For most of their history teen girls and young women made up a large part of AJW’s audience, taking off with the phenomenon of Beauty Pair and skyrocketing to its height with the Crush Gals run in the 80s, after the major split of talent in 1997 AJW kept a big female presence in their crowds when the opposite could be said about new competitor, ARSION. With AJW and GAEA Japan closing their doors in 2005, pro wrestling in Japan in general being not as popular as it was in the 90s we got a generation of people that just don’t think about women’s wrestling existing or being something more than “just for men”; even after getting a big investment from Abema and putting more effort into TJPW, their attendance hasn’t grown fast and it’s still a majority male audience despite how diverse the normal DDT audience is. It feels a little similar to how some idol girl groups get stuck with a reputation of “Ah, this is for male fans” even if they release songs that have neutral lyrics and basic outfits, if you look at AKB48 and E-Girls, both are very popular groups from major music labels and feature a lot of members that are all attractive women but a major difference between the two (I am aware of how the AKB48 theater system works and relies on making fans crave interaction with their favorite members but this isn’t the blog for discussion of wota fan culture) a big reason why E-Girls has way more female fans is that their members have a cool aura that AKB lacks. This is the major issue that Stardom has had since I’ve been watching since late 2016, I and many others love the talent and the wrestlers but I’ve personally never been able to say that Stardom wrestlers are ‘cool’. Cool is hard to quantify and explain fully but except for a small handful of wrestlers no one on the Stardom roster is cool, they feel like the female characters in a shonen anime that are afforded limited screen time and character development and stay kind of flat. Hazuki, AZM, Hana, Natsuko, and Konami are cool but the other members just don’t hit that ‘something’, that doesn’t mean that everyone needs some type of edge but none of the factions in Stardom feel really different, one wears leopard print, one has lights & fake guns, then the rest.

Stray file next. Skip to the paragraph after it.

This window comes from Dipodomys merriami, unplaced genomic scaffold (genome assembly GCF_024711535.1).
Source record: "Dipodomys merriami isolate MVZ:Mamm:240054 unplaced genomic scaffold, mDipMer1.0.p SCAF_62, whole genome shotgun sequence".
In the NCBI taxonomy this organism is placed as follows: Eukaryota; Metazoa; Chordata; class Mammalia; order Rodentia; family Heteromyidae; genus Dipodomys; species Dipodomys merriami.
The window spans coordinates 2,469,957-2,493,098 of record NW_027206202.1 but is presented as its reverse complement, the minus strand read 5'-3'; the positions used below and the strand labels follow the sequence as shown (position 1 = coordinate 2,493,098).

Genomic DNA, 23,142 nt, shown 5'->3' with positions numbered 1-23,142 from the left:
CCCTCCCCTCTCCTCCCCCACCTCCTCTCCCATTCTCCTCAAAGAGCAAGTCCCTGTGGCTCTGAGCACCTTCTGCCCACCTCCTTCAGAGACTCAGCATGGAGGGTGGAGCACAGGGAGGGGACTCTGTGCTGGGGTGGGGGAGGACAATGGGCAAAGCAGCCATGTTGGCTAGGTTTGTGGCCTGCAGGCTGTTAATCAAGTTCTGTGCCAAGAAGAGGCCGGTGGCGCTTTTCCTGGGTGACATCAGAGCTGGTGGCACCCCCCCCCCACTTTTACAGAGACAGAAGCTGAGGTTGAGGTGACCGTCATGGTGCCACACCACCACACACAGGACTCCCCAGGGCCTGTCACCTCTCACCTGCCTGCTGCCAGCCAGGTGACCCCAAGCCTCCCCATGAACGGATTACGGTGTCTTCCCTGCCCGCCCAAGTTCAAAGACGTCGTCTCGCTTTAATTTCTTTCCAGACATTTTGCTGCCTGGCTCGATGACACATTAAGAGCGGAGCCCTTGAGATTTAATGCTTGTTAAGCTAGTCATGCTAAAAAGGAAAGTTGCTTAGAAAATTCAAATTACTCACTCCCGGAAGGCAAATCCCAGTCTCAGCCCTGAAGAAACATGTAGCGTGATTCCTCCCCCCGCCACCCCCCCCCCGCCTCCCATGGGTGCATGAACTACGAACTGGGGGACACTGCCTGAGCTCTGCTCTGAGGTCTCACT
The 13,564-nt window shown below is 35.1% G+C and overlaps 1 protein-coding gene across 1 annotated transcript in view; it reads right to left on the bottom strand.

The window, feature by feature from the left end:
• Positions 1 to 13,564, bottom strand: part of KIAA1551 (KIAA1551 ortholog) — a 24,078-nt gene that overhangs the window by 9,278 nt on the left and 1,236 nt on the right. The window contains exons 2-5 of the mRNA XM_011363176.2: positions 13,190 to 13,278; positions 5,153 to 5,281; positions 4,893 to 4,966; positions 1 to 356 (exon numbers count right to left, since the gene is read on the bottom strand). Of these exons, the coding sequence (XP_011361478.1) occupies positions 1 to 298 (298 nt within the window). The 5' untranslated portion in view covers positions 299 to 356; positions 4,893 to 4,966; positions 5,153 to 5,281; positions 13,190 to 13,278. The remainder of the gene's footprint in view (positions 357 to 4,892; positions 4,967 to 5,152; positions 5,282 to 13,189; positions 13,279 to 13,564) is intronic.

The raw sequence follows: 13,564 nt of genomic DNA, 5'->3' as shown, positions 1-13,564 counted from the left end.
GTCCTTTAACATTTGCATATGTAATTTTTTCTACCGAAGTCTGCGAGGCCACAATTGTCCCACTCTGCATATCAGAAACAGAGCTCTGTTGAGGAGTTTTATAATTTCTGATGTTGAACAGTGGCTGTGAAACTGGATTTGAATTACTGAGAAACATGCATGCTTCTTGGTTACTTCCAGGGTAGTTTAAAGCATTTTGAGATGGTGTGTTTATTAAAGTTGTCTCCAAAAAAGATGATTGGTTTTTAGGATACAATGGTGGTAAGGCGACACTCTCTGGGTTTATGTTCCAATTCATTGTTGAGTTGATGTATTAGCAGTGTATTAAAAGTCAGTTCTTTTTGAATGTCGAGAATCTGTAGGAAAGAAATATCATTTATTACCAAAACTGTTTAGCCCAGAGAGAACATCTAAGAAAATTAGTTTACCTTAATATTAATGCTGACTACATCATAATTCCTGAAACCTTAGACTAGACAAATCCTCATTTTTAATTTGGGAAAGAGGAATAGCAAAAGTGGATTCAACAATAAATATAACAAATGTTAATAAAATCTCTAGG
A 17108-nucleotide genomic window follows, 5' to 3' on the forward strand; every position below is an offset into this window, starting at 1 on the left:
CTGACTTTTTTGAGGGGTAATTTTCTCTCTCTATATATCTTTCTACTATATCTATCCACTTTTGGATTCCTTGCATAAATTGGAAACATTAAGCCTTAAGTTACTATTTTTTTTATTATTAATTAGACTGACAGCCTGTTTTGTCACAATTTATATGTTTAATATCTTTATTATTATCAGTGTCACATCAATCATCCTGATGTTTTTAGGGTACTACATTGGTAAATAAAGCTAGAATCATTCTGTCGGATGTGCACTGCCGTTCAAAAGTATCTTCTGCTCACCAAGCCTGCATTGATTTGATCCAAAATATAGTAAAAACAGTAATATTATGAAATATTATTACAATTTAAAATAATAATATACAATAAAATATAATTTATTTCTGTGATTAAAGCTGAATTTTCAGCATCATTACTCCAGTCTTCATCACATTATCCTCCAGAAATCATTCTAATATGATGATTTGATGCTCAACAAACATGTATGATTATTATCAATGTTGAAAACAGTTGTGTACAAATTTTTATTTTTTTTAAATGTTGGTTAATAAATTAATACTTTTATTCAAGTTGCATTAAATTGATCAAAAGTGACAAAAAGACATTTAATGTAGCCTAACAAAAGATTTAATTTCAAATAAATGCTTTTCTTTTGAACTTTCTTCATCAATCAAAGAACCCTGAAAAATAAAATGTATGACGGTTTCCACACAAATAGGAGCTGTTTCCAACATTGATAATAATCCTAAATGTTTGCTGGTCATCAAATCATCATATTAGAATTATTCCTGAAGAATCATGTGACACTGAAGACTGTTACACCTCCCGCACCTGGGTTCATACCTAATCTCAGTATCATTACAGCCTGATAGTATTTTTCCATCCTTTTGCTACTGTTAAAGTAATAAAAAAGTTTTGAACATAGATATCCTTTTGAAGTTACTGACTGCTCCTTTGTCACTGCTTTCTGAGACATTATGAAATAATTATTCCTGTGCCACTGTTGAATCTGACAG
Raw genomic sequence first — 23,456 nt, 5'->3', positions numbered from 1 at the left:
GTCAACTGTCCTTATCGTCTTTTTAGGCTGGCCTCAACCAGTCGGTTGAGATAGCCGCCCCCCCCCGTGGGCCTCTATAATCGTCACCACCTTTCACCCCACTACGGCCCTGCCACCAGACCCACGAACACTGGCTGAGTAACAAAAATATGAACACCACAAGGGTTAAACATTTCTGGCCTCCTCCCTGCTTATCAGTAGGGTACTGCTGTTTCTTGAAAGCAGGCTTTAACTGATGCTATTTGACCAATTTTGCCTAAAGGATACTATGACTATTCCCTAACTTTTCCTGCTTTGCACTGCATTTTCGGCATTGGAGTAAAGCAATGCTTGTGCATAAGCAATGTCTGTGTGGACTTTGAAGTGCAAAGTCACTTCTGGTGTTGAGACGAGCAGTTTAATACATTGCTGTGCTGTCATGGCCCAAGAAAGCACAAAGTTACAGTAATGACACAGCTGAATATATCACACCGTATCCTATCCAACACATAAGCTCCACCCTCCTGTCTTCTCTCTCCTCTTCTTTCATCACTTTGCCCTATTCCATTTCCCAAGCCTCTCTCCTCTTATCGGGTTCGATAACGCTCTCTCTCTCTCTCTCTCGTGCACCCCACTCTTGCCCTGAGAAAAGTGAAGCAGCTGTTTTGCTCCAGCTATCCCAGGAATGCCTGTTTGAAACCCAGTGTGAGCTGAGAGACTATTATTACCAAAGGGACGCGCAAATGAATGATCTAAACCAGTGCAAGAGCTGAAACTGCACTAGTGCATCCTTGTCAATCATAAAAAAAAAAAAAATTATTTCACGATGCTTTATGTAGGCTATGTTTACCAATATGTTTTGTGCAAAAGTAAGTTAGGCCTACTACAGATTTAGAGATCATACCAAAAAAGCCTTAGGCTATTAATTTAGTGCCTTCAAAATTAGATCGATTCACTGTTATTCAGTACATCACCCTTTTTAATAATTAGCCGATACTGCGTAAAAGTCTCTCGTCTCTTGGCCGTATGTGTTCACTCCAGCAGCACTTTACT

God help me, the discourse. Stardom wrestlers getting full contracts, and in theory more money, is good for the talent but having a major company that was already grabbing up people from other promotions attain more funds to continue this trend isn’t good for women’s wrestling. It’s ultimately up to someone to sign a contract or not and I can’t fault any wrestler in their decisions on where to sign but the gobbling up of talent from outside promotions while most of the Stardom homegrown trainees aren’t very impressive is both hilarious and frustrating since this just feels like the beginning stages of Stardom copying NJPW and WWE in just buying up talent across the country. The part of this that’ll be really mind-numbing is the group of people that will suddenly become experts and trusted voices on matters involving women’s wrestling, joshi wrestling, or any manner of how NJPW needed a women’s division and that this purchase by Bushiroad is much needed or some other short-sighted “insight” that modern talking spaces for pro wrestling affords us.